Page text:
Richard St. Peter (performing arts) recently presented a paper entitled “Who’s There? Richard Burton, the Wooster Group and Transnational ‘Otherness’” at the 11th European Shakespeare Research Association conference at the University of Worcester in England on June 30.

Charles Starkey (philosophy and religion, fellow of the Rutland Institute for Ethics), presented “Affective Colored Glasses: Emotion, Perception and Moral Cognition” at the annual meeting of the Society for Philosophy and Psychology at Duke University in June. He also presented “Emotional Reinforcement and Character Traits” at the annual meeting of the European Philosophical Society for the Study of Emotions (EPSSE) at the University of Edinburgh in July. Starkey was an invited contributor to the In Character web discussion series, which features two scholars talking with each other about their recent research. The series is organized by The Character Project at Wake Forest University and supported by the John Templeton Foundation.  Starkey spoke with Daniel McKaughan, associate professor of philosophy, Boston College about their respective projects and the implications of recent work in psychology and neuroscience for character.

William Terry (history) was invited for a week in May to be a guest lecturer at the Mid-Sweden University in Östersund, Sweden, where he taught undergraduate and Ph.D. seminars and delivered a faculty colloquium talk titled, “Law and the Shaping of the Cruise Industry: Legal geographies of labor in a global industry”.

The poetry of Jillian Weise (English) was included in recent issues of Granta and The New Republic. Her essay, “Why I Own a Gun,” appears in Tin House. Her 3D-printed poem, “Future Biometrics,” was on exhibit in a group show called, “Hybrid Paradises” at the Evanston Art Center. The poem was also exhibited at the Northern Illinois University Gallery in Chicago. The artist is Tom Burtonwood. The Braille translator is Sean Tikkun.

Benjamin White (philosophy and religion) spoke at the 17th International Conference on Patristic Studies in Oxford, England on August 12th.  His presentation was part of a longer piece entitled “Justin Between Paul and the Heretics: The Surprising Salvation of Gentile Christian Judaizers in Dialogue with Trypho 47.”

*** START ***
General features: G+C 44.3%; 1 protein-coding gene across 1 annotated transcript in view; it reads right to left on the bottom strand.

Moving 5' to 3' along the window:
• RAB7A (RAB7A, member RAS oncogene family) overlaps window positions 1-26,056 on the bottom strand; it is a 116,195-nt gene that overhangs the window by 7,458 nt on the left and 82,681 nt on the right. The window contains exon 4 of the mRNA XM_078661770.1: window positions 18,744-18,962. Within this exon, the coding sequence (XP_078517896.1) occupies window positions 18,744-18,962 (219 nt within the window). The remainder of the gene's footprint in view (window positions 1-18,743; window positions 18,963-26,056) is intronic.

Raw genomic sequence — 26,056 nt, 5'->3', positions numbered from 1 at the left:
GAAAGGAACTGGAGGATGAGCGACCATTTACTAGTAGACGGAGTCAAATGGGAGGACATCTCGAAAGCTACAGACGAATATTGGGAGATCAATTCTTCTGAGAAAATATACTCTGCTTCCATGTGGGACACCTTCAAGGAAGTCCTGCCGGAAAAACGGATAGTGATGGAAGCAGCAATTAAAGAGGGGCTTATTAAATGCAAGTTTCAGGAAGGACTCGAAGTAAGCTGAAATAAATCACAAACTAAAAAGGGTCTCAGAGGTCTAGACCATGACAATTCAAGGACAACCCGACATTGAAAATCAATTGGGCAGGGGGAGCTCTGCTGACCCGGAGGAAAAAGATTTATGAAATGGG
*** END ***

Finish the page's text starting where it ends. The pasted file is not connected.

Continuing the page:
The dissertation of Lee Wilson (history) has been chosen as a finalist for the Southern Historical Association’s C. Vann Woodward Dissertation Prize. Wilson also has a new article in the August issue of  The Law and History Review, titled “A ‘Manifest Violation’ of the Rights of Englishmen: Rights Talk and the Law of Property in Early Eighteenth-Century Jamaica.”

The month Valerie Zimany (art) will present “Antecedents and Appropriations – Contemporary Japanese Kutani and Chinese Ceramic Culture” at the biannual meeting of The International Society for Ceramic Art Education and Exchange (ISCAEE) Symposium, Tsinghua University, Beijing, and Jingdezhen Ceramic Institute, Jingdezhen, China. She will be accompanied by three current Department of Art MFA students in ceramics, who will present about the Clemson Community Supported Art (CSArt) program. Zimany’s artwork is featured in four international exhibitions this fall:

  • The 3rd International Ceramic Triennial UNICUM – 2015, May 15 – September 30, 2015, The National Museum of Slovenia, Ljubljana, Slovenia
  • TOOL: An International Exhibition of the Tools of Our Trade, September 3 – November 30, 2015, Yuill Family Gallery, Medalta Historic Clay District, Medicine Hat, Alberta, Canada
  • The 2nd Cluj International Ceramics Biennale, October 9 – November 3, 2015, Cluj Art Museum, in Cluj-Napoca, Romania
  • International Society for Ceramic Art Education and Exchange Exhibition, October 15 – 24, 2015, Jingdezhen Ceramic Institute, Jingdezhen, China